Punjabi and Cantonese As Canada’s Two New Official Languages?

April 20, 2006: Punjabi and Cantonese As Canada's Two New Official Languages?


A recent Vancouver Sun column, written by a person of Punjabi origin, stated that in order for broadcasts of the 2010 Olympic Winter Games in Vancouver to be understood by all the people in the country, and to “embrace Canada's new linguistic reality”, Canada should consider making Cantonese and Punjabi Canada's two new official languages. These languages happen to be the ones spoken by a large number of recent immigrants.

Most Canadians would find the suggestion exceptionally arrogant and would shake their heads in disbelief. And undoubtedly, a number of Punjabi and Cantonese speakers would be embarrassed to hear that a member of their group had publicly expressed such a view. But it is clear that others see nothing wrong with it.

The question that Canadians have to ask is this: Why are this person and his supporters making such a statement?

Canadians do not have to look very far to find some answers:

(1) Multiculturalism: Canada's multiculturalism policies have encouraged the separation of many immigrant groups from mainstream Canada. Although previous waves of immigration have produced similar isolationist behaviour, the behaviour was never officially encouraged by governments. Consequently, it gradually dissolved. However, since mass immigration began in 1990, a number of elected officials at all three levels of government have actively promoted isolationist, multicultural policies in order to secure votes—effectively perpetuating this behaviour.

Not long ago, British Columbians heard one particular result of elected officials' encouragement of this attitude: a demand for a division of B.C. into two provinces (one chiefly occupied by visible minorities) in order to have the interests of visible minorities better served. Canadians did not hear any censure of this view from elected officials, a number of whom seem to believe that satisfying every such demand, no matter how absurd, is perfectly acceptable.

(2) Mass Immigration: For most of Canada's history, our country has never had a mass immigration policy. Contrary to conventional wisdom, Canada's population growth has been driven primarily by natural increase, not by immigration. Between 1861 and 1900, for example, Canada experienced population growth, but emigration from Canada actually exceeded immigration. Although Canada did have large numbers of immigrants arrive here just before World War 1, it has had, since then, significant “immigration breathers”—periods of low immigration (often caused by high unemployment) in which newcomers had a time to adjust to the country and integrate.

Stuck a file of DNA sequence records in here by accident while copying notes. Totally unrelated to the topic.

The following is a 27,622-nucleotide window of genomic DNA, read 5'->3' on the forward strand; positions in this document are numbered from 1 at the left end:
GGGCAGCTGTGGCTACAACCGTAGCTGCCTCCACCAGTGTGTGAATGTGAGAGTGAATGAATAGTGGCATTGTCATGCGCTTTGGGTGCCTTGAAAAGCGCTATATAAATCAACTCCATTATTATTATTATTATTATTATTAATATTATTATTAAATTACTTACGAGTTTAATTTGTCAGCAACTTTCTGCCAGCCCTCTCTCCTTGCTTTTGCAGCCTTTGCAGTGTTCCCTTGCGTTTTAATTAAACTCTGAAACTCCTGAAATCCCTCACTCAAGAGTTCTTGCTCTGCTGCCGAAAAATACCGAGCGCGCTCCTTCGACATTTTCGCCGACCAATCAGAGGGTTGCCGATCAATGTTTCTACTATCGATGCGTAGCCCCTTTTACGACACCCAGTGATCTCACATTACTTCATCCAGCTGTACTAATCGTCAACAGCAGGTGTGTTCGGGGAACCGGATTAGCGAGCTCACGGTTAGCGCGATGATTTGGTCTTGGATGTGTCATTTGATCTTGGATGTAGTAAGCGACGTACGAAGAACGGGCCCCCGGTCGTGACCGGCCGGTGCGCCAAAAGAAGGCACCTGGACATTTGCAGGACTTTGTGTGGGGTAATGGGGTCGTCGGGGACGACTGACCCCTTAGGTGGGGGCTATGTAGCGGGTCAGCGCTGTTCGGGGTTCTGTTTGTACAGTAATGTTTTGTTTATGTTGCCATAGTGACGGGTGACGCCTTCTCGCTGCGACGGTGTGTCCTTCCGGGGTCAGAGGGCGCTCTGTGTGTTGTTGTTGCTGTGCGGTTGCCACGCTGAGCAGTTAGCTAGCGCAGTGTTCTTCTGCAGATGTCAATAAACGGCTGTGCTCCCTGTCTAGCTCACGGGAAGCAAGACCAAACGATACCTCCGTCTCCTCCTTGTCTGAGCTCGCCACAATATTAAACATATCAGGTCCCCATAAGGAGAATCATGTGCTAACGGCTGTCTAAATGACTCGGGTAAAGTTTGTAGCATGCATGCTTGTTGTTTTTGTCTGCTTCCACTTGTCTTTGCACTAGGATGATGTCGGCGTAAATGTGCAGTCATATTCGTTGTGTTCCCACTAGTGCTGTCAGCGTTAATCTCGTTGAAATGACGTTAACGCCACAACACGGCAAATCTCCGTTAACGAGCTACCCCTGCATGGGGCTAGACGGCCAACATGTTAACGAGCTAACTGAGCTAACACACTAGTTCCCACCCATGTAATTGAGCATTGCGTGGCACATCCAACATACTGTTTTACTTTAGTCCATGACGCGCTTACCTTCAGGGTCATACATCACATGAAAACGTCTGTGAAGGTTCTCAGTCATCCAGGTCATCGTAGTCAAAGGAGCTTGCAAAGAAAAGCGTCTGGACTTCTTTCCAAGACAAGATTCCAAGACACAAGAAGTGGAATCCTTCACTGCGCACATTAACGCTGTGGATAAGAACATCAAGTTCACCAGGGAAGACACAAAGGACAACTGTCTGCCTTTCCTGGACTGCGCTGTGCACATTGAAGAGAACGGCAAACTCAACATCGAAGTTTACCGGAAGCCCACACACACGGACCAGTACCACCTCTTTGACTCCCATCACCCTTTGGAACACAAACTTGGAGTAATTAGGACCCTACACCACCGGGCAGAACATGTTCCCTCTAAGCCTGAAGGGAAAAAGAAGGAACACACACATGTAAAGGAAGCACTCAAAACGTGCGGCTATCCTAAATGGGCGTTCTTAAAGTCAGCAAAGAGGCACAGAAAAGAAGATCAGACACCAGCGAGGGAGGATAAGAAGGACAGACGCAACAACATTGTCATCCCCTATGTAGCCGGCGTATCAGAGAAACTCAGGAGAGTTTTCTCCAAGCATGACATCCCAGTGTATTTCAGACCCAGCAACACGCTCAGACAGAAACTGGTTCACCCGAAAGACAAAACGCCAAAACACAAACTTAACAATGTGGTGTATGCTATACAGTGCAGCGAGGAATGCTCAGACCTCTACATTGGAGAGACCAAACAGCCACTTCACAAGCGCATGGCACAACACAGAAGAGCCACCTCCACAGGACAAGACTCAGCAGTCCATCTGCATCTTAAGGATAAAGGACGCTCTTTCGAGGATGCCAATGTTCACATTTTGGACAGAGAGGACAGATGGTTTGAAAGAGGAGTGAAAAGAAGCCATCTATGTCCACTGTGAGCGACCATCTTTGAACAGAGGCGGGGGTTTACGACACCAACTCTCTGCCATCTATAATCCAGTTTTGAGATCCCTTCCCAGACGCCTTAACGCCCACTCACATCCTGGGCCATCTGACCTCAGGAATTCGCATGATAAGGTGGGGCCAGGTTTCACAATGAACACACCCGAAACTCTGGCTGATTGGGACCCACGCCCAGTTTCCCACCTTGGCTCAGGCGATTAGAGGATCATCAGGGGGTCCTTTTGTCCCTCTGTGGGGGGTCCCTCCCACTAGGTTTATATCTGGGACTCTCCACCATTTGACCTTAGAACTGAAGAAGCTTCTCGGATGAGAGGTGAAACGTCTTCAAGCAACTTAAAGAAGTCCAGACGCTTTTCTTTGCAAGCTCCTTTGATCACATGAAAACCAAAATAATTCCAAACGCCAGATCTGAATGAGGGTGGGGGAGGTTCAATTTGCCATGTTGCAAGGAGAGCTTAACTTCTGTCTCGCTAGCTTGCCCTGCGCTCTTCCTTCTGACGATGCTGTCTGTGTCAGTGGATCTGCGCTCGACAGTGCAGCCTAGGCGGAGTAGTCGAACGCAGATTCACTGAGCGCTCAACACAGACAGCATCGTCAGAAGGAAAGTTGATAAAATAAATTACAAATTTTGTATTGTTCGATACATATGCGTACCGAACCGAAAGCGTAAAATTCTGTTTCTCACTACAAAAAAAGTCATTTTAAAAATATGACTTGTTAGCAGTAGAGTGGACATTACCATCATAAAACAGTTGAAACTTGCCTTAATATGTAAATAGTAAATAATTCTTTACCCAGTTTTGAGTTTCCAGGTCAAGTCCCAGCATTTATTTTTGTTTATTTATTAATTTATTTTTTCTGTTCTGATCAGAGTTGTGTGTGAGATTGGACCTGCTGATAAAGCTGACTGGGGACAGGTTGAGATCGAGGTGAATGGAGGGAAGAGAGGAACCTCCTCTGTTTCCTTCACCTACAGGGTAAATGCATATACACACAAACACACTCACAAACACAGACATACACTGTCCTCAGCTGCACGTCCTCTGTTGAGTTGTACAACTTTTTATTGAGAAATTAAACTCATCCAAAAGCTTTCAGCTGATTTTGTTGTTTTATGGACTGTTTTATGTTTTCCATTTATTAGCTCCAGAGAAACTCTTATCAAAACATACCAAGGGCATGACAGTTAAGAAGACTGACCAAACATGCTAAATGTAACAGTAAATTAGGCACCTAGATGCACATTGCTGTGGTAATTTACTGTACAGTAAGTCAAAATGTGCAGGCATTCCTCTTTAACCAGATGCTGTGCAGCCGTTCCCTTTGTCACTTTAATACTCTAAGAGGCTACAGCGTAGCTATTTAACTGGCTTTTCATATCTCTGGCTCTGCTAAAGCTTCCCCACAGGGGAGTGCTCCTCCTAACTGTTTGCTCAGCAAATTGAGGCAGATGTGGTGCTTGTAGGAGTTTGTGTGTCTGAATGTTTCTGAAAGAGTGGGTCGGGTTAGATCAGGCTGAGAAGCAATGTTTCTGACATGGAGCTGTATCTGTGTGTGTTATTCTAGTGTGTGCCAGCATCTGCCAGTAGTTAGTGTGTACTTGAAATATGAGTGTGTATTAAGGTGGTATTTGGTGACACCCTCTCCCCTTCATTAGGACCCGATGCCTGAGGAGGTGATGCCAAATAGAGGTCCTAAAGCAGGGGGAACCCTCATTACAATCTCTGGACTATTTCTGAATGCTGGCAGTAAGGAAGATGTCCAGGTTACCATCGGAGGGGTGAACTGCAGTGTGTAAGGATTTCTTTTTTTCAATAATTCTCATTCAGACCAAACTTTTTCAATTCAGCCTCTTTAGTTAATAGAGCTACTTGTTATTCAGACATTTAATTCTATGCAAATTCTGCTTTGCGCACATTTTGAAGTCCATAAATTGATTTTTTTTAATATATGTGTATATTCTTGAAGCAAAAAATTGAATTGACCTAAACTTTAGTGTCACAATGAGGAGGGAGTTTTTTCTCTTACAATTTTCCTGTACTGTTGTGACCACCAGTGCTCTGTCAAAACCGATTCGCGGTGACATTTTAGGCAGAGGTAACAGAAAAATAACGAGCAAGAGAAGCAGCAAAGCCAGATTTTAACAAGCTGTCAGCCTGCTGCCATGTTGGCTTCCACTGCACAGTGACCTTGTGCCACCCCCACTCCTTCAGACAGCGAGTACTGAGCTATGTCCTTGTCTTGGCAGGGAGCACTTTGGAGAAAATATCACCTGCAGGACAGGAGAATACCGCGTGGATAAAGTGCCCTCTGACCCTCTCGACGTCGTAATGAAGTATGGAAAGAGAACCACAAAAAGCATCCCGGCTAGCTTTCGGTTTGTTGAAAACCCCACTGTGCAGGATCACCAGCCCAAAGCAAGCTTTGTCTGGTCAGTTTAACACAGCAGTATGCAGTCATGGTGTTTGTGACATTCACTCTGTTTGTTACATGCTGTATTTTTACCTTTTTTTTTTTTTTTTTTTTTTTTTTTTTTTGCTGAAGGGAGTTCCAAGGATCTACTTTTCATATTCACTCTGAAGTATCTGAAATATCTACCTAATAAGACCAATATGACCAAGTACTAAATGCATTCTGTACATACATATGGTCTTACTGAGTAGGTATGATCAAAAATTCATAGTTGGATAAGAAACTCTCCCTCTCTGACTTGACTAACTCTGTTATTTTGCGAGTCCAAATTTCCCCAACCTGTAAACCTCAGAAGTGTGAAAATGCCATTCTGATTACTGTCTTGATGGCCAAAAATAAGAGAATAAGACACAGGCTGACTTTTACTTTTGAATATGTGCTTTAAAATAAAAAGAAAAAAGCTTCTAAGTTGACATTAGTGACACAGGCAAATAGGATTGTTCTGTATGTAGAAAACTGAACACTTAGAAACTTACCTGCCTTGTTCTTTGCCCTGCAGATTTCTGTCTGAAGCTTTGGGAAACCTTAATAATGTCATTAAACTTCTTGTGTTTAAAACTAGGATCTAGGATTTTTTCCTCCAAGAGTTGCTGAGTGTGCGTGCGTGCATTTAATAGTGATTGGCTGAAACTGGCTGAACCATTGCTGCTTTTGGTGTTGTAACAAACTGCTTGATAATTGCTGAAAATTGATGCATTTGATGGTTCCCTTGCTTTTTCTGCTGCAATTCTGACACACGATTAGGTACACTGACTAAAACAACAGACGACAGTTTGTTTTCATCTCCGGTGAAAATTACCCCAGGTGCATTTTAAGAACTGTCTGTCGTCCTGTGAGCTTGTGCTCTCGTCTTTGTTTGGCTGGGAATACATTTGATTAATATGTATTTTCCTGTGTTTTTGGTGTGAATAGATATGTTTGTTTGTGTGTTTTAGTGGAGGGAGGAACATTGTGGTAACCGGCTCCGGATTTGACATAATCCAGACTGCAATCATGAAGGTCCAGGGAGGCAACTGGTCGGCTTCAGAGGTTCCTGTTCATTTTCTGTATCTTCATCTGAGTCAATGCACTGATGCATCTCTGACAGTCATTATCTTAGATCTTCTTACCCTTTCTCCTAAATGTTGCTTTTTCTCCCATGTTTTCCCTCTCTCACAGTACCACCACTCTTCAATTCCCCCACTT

The current mass immigration policy has given the immigrants of some particular groups the idea that unlimited numbers of their groups can and will continue to enter Canada, and that sooner or later, their groups will outnumber the host population in certain regions. The person who has made the suggestion that Punjabi and Cantonese be made official languages of Canada has seen his linguistic group become the majority in a few areas, and he obviously believes that immigration is primarily about competition for power. To him, the idea that new immigrants should make a genuine effort to accept Canada's ethnic make-up and to fit into Canada is unecessary and unworthy of consideration.

(3) Complete Ignorance and Disregard of Canadian History: The people who have expressed such a view are so immersed in where they came from, and have so completely re-created that place here, that they have no idea where they are. If Canada is going to assist any groups in the preservation of languages, it should be our aboriginal people. Beyond them, the trans-continental nation state of Canada has only two founding nations. Period. Most Canadians are willing to respect newcomers, but it is becoming clearer and clearer that a continuation of high immigration numbers means that certain groups are going to demand linguistic status equal to that of the French and English founding nations, or status equal to that of aboriginals.

Canada's response should be to immediately end its unjustified mass immigration policy. Otherwise, the country will descend into complete absurdity. Canada is supposed to be an established country, not some partially-filled space where newcomers use every possible legal or illegal device, with the assistance of a number of elected officials and their supporters, to increase their numbers and compete for power. This attitude shows a complete contempt and disrespect for Canada. The people who present the idea that Punjabi and Cantonese should become Canada's two additional official languages have to be told loudly and clearly that this idea is absolutely ridiculous. And elected officials and their supporters who nourish this view should get long terms in the political obscurity they so richly deserve.